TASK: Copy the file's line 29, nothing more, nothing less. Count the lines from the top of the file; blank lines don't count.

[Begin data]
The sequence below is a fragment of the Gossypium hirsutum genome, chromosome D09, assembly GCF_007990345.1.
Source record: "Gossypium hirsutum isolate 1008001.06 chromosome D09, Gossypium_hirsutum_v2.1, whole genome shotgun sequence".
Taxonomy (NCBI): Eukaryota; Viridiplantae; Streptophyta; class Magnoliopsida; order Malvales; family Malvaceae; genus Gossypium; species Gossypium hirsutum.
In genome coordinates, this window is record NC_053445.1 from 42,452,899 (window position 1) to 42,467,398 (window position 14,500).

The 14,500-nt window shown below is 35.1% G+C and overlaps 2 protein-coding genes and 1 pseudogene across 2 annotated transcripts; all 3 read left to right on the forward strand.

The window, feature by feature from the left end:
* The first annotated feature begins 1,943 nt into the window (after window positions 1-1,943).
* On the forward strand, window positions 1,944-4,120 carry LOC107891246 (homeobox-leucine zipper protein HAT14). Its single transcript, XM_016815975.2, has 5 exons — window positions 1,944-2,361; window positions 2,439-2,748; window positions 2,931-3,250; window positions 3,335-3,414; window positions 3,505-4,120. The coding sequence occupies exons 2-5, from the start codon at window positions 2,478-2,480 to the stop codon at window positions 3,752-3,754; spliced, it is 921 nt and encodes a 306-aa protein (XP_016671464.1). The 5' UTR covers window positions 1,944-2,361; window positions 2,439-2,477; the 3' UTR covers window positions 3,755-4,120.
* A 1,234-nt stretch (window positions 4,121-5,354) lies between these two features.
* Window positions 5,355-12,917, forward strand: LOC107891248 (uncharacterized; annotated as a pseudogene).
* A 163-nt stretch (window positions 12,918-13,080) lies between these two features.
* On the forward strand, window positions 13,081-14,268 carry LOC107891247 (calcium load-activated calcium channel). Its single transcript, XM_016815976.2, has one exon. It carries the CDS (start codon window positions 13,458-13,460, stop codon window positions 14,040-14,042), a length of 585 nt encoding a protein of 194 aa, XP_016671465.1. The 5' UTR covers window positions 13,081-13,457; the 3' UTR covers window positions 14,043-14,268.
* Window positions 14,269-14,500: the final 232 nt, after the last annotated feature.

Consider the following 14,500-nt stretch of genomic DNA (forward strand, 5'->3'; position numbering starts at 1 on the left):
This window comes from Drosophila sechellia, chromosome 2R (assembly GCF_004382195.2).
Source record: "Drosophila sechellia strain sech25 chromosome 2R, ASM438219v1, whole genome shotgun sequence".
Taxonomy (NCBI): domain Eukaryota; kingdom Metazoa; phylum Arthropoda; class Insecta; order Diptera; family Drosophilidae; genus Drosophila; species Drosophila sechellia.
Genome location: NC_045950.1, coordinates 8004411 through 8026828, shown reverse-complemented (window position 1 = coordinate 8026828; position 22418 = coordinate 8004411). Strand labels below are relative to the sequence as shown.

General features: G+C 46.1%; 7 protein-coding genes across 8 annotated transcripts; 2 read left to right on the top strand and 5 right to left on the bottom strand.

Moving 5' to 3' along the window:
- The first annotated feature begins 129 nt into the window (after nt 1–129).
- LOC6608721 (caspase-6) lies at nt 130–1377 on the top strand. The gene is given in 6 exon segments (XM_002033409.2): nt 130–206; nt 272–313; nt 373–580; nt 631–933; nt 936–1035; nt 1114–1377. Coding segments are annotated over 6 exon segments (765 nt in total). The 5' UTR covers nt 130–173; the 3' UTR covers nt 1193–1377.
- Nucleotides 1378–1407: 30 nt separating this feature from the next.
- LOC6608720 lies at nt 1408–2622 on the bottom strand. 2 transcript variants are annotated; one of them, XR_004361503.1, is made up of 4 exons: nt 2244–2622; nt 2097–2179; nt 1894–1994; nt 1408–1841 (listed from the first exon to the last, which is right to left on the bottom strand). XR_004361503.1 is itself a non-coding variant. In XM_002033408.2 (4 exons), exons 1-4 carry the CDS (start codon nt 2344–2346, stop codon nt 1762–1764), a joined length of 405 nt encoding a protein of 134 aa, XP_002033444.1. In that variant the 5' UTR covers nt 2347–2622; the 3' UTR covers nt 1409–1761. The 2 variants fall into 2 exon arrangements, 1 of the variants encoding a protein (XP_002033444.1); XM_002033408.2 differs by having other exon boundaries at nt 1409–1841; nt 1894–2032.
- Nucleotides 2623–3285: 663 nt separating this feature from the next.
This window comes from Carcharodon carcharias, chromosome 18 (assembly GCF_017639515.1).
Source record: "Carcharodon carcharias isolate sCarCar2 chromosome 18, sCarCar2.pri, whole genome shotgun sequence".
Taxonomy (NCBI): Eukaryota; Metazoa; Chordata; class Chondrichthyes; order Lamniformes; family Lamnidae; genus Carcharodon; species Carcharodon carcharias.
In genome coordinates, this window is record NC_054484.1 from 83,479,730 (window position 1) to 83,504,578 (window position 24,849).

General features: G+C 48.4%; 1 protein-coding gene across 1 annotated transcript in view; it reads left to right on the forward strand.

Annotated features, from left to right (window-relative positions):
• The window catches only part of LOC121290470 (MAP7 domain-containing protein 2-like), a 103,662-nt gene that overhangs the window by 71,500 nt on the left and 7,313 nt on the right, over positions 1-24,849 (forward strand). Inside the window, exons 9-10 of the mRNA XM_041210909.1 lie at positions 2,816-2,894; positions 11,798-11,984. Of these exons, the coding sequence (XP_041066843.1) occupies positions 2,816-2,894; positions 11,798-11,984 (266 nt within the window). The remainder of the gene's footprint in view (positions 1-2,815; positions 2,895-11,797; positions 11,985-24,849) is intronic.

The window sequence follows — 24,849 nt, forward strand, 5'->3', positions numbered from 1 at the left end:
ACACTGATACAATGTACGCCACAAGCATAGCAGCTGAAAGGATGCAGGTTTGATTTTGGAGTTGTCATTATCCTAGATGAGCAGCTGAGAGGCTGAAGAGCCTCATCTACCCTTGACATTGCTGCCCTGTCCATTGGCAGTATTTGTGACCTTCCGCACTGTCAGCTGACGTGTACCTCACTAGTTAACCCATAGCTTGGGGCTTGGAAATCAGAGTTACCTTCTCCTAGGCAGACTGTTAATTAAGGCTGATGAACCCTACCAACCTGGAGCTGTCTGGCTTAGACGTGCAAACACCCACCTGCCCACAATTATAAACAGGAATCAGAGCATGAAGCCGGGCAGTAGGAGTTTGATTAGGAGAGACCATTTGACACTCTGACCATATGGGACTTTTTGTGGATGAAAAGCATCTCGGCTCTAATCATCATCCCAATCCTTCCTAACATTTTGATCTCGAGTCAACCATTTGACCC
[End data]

In genome coordinates, this window is record NC_054484.1 from 83,479,730 (window position 1) to 83,504,578 (window position 24,849).